Education

Funding cuts loom for after-school programs, state says

D’Iberville Middle School students do their homework at the Boys & Girls Clubs of the Gulf Coast IP Center in D’Iberville in August 2011.
D’Iberville Middle School students do their homework at the Boys & Girls Clubs of the Gulf Coast IP Center in D’Iberville in August 2011. jcfitzhugh@sunherald.com File

An internal error by the Mississippi Department of Education will result in less funding for after-school programs across the state and in South Mississippi, the department announced Thursday.

The MDE is facing a deficit of up to $19 million in 21st Century grant funds.

The department will not issue new grants next year and may cut current grants from 21st Century Community Learning Centers, a federal program by the U.S. Department of Education.

That grant money is used for community learning centers that provide academic, artistic and cultural enrichment opportunities for students, particularly those who attend high-poverty, low-performing schools. Typically, these programs are offered after school.

The Boys & Girls Clubs of the Gulf Coast face cuts of $500,000 in state funding for several of their after-school programs in Harrison County and another $150,000 in state funding for programs in Hancock County.

The Coast Boys & Girls Clubs work with schools in Harrison and Hancock counties, affecting about 3,000 children, CEO Keva Scott said.

Thirteen BGCGC programs have been singled out by the MDE. They include:

▪ Bel-Aire Elementary, Gulfport

▪ Pass Christian Elementary

▪ Crossroads Elementary, Gulfport

▪ D’Iberville Elementary

▪ Harrison Central Elementary, Gulfport

▪ Lyman Elementary

▪ Orange Grove Elementary, Gulfport

▪ DeLisle Elementary

▪ Three Rivers Elementary, Gulfport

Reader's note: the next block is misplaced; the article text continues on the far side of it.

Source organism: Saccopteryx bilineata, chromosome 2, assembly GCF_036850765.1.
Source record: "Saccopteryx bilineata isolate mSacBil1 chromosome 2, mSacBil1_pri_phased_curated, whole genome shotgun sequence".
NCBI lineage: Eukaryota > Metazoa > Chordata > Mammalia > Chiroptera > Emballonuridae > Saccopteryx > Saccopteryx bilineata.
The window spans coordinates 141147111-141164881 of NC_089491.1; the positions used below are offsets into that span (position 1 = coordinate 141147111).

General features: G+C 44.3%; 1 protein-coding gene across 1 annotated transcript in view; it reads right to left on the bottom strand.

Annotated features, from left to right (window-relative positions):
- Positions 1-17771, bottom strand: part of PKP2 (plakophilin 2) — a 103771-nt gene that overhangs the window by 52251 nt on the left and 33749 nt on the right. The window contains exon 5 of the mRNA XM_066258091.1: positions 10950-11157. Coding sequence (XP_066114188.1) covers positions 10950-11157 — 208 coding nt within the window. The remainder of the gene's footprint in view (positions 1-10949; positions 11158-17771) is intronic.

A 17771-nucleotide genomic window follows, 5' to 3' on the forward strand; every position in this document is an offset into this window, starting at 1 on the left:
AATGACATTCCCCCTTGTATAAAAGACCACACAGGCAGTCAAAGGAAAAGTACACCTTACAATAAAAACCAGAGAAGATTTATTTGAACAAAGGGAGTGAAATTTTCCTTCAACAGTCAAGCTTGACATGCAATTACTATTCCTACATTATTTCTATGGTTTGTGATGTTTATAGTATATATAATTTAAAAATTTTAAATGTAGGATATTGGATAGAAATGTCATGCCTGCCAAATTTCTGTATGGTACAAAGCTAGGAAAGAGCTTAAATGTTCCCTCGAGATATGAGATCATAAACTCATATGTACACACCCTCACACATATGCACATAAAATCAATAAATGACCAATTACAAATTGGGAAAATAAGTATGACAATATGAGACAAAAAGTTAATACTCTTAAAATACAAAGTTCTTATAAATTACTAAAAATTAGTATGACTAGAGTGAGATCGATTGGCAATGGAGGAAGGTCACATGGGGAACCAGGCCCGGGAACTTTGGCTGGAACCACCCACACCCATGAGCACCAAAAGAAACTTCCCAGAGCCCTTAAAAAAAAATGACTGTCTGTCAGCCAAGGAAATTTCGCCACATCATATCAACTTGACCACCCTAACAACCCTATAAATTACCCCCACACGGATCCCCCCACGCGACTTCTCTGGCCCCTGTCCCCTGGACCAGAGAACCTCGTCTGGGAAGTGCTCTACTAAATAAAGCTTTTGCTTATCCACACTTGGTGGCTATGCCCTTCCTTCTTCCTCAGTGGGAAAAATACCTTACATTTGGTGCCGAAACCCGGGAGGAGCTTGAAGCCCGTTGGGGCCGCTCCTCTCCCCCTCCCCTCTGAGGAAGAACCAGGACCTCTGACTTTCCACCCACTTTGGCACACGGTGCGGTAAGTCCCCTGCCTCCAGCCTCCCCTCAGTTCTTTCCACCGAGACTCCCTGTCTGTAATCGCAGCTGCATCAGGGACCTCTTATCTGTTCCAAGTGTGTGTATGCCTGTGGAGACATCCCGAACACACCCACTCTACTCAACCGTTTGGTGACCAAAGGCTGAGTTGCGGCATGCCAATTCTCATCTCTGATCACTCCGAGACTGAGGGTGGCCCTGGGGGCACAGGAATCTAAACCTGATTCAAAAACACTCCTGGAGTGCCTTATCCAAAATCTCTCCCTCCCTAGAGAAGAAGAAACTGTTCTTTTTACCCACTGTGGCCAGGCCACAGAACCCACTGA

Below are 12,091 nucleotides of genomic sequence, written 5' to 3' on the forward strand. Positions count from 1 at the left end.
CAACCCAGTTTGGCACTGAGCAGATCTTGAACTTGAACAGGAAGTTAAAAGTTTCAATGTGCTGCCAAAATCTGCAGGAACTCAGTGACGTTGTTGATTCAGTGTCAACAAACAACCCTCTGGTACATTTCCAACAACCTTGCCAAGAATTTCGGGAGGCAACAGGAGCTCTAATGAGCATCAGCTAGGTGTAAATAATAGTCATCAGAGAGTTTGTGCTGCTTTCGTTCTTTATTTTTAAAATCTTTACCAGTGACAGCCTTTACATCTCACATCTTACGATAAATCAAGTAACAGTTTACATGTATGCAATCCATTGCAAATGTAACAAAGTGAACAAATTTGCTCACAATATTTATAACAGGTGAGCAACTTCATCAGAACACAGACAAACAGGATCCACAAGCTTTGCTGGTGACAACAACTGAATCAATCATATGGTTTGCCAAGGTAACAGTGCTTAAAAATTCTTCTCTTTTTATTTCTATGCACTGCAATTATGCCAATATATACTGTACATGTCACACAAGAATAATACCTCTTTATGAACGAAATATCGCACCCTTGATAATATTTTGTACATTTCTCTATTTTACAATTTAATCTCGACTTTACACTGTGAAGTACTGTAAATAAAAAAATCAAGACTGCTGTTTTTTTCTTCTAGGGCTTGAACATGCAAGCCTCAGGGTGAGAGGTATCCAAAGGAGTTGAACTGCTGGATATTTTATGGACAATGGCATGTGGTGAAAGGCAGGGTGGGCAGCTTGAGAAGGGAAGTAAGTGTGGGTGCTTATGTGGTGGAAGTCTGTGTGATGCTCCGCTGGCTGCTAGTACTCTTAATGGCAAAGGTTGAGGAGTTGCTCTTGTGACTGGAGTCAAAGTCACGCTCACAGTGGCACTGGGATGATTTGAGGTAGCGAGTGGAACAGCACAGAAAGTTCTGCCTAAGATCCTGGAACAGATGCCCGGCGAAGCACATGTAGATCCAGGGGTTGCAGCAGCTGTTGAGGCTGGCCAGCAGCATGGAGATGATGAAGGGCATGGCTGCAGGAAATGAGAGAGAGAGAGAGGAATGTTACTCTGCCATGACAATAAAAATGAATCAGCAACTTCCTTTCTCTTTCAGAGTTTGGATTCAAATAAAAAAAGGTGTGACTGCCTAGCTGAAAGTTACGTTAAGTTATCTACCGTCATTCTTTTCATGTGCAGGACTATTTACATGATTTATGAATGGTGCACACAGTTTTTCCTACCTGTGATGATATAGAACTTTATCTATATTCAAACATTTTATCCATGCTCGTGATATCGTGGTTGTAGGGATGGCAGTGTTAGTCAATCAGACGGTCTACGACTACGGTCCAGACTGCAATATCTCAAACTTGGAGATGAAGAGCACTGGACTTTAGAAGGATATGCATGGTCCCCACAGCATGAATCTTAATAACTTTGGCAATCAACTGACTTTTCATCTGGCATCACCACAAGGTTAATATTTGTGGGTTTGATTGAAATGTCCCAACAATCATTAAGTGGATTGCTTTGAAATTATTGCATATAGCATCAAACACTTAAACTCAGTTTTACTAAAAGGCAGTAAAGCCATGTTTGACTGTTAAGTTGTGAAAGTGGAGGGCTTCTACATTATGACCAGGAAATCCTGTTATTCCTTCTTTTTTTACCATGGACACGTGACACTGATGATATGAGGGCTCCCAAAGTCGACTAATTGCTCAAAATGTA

▪ D’Iberville Middle School

▪ Pass Christian Middle School

▪ North Bay Elementary, Biloxi

▪ Waveland Elementary

Leaders concerned

Several people in charge of programs told the Sun Herald they hadn’t been contacted about the cuts, including Scott.

“We are super concerned,” Scott said. “These are the funds that allow us to make sure our kids are educated, that allow us to get computers for them to use, expose them to STEM learning and tutoring.”

STEM stands for science, technology, engineering and math, and in recent years schools across the country have been pushing such programming.

Pass Christian School District Superintendent Carla J. Evers also is concerned because two schools in her district could be affected by the cuts.

“The Pass Christian School District has a strong relationship with the Boys and Girls Club,” Evers said. “We have approximately 120 students who benefit from academic support provided in their after-school programs. They support our students, academically, physically and emotionally. We would hate to see any marked cuts to programs as a result of the recent MDE release.”

“Many of our children go the Boys and Girls Club. I just know for many of them it’s a life-changing experience. The relationship they make with one another there is something that lasts forever,” she said.

Evers said if the cuts occur, the school district will look into alternative sources of federal funding such as Title I grants.

Miscalculation

The MDE said in a statement the budgeting error occurred when its Office of Federal Programs (OFP) issued 46 new grants in 2015-16 without budgeting for 65 grantees that were continuing from the previous year.

Dr. Carey Wright, state superintendent of education, said workers responsible for the error have been terminated.

“OFP issued reimbursements from 21st Century and Title I funds to both new and continuing grantees, which created the deficit. While funds were taken from both 21st Century and Title I accounting sources, the MDE anticipates no impact on Title I disbursements to districts,” the statement said.

The MDE said it is working with the U.S. Department of Education on a plan to fill the deficit and minimize the impact to grantees. Details will be released once they are finalized, the MDE said.

“We are working rapidly and seriously to take steps that will minimize impact to grantees, to ensure accountability for individuals who ignored financial checks and balances, and to put systems in place to ensure accurate future budgeting,” Wright said in the statement.

“My highest priority is to ensure we serve schools, families and taxpayers with integrity,” she said.

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